Bill Martin: An alternate proposal
August 26, 2013
Recently, I received a letter dated Aug. 13, 2013, from Steamboat Springs Police Chief Joel Rae regarding an interest in developing a portion of Rita Valentine Park for a new police facility.
The concept of a police facility in Rita Valentine Park is unacceptable for the following reasons:
A provision of the city of Steamboat Springs Home Rule Charter, Section 13.6, informs us that all city-owned property may be sold at any time by a simple majority vote of the City Council except those lands considered public parks. Public park land only may be sold after a majority decision of the electorate. I suggest this protection also should apply to any significant land-use change for a public park.
Further, Section 13.7 of the Home Rule Charter defines that any land gifted to the city obligates the city to carry out the land-use wishes of the donors. Rita Valentine worked tirelessly with the owners of the Springs Development land (Curci Turner property) encouraging them ultimately to donate the land to the city as open space.
Rita Valentine was a visionary, gifted and dedicated individual. She served our city in many capacities, most notably as Steamboat Springs City Council president. Rita worked unstintingly on many community issues. Especially dear to her was the preservation of the land for open space, which now bears her name.
In recognition of her efforts, I had the honor as Steamboat Springs City Council president, to sponsor a city of Steamboat Springs ordinance creating Rita Valentine Park with a parkland land-use designation, which was approved by the City Council unanimously on July 26, 1994.
A rare quality of the city of Steamboat Springs is its wild urban open space. Prescient community leaders have followed Rita's vision, acquiring and protecting urban open space. Some open space is intended to be developed, for example, with ball fields, ski trails or manicured grounds. However, other open space is intended to stay in a wild, natural and undeveloped condition.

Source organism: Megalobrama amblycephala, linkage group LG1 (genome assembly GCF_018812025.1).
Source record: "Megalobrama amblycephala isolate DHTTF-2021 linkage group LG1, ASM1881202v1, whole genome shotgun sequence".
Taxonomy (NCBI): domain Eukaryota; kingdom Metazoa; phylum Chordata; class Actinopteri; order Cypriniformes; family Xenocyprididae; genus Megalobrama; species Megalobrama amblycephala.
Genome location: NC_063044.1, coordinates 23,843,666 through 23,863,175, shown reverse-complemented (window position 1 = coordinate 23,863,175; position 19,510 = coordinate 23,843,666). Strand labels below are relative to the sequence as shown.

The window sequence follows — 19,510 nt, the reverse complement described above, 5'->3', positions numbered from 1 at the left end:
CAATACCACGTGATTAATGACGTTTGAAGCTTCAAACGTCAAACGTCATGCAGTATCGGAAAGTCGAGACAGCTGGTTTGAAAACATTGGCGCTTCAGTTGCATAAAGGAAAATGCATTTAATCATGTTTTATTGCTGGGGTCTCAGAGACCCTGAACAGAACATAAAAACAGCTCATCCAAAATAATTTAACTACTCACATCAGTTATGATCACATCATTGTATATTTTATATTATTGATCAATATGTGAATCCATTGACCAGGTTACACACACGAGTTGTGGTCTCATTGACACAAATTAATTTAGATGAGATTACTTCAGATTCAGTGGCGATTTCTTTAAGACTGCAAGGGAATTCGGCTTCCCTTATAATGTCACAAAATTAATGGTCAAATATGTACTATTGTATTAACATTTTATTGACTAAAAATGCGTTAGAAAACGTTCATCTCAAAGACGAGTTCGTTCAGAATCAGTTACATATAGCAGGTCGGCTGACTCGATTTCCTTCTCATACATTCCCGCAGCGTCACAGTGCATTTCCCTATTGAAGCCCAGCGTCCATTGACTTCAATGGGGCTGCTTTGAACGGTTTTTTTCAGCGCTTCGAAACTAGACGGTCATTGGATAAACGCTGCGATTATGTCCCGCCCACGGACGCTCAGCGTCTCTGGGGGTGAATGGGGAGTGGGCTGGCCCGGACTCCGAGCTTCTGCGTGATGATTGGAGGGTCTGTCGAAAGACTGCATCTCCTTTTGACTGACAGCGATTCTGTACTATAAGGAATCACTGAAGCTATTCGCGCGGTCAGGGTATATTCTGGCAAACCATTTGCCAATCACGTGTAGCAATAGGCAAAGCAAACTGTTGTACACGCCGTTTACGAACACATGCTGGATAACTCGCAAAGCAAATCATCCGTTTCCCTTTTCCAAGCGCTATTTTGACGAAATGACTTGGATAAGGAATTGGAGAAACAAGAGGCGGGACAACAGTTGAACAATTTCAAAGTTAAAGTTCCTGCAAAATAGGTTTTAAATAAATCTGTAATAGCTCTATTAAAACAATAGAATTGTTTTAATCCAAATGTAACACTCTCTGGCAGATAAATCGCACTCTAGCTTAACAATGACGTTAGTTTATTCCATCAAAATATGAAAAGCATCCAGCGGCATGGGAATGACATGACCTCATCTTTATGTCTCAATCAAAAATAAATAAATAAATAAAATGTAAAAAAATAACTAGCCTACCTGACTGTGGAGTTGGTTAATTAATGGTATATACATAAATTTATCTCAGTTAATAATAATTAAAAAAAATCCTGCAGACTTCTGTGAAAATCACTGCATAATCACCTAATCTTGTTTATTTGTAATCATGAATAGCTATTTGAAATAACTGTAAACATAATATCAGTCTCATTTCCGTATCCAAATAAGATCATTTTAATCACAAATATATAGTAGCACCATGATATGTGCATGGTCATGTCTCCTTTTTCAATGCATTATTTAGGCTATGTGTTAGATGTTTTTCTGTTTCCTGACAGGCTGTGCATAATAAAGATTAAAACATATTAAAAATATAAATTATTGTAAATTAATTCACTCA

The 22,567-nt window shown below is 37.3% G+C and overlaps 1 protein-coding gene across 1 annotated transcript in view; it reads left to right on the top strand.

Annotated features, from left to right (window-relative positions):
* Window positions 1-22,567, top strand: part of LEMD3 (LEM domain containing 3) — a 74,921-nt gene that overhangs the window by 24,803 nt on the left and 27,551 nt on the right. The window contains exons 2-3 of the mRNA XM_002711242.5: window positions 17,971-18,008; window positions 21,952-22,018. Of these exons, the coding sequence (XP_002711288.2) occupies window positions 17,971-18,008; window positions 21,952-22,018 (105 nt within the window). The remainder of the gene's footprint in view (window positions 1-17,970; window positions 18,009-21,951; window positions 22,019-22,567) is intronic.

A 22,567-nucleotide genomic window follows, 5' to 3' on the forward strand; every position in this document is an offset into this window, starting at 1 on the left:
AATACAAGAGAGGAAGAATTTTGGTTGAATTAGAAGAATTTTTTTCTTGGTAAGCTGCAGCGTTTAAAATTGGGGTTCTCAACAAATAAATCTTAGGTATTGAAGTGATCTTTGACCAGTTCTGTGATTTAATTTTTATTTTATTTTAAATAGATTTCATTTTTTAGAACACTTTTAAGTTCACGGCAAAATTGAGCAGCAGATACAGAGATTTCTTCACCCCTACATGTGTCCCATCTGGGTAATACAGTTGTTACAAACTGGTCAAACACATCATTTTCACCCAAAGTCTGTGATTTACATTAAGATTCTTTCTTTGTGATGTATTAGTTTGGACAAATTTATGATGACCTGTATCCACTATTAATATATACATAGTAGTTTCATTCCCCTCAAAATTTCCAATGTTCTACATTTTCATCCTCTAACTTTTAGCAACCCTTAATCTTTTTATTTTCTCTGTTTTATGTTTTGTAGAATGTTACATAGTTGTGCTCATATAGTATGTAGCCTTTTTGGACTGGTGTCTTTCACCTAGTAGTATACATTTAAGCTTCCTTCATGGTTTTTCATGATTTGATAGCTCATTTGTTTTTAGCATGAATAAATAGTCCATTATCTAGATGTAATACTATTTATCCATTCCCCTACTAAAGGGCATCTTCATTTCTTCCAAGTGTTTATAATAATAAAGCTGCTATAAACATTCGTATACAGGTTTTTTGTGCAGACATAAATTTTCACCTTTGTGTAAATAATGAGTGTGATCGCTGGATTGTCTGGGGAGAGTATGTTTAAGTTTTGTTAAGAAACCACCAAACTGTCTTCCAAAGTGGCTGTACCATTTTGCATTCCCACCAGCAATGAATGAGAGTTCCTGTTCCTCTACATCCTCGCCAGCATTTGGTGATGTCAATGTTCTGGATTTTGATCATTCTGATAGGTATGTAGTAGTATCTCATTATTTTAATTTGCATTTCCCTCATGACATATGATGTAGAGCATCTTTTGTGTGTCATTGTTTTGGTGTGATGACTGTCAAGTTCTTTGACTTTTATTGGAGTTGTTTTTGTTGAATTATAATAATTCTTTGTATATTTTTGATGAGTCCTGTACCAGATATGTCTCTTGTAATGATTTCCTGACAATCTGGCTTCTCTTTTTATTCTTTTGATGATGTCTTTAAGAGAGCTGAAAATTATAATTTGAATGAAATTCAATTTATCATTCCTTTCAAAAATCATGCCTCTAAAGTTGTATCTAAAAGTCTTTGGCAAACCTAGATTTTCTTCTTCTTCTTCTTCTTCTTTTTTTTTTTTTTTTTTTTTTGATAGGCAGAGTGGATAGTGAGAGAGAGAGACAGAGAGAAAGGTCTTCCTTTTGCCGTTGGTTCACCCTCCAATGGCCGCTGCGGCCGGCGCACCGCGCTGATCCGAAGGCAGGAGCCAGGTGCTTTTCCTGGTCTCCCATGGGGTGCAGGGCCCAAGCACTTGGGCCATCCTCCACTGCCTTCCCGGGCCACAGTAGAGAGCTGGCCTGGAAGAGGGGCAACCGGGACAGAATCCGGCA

Wild, urban open space buffers residential areas; it provides an opportunity to walk or ride a bike on a trail, seek solitude or share time with friends and pets; it provides natural habitat and safety for wildlife. Wild urban open space preserves a sense of nature in an urban environment.
I believe in offering alternative solutions when I oppose an idea, so here is my proposal:
There is one logical location for a new, main Steamboat Springs police facility: the former TIC property located close to the intersection of Routt County Road 129 and U.S. Highway 40.
This location meets several critical criteria: 1) situated near a main signaled intersection; 2) close proximity to the Routt County Jail, Courthouse, Sheriff's Office, Colorado State Highway Patrol and CDOT; 3) large parcel capable of housing a campus combining a police facility, potential fire station and emergency services with dormitory housing; 4) Existing buildings could provide facilities immediately with additional space for future development.
This would be the main campus for police and fire. For public convenience, safety and fast response time, there should be two additional small satellite stations: the existing public safety building at Ninth and Yampa streets modified and integrated with the re-development of Yampa Street for centralized downtown access; and a new, small addition to the mountain fire station to house a mountain police station.
We must insist on cooperation and coordination between these basic city services. Taxpayers should demand efficiency and economy of scale from our representatives concerning our limited resources.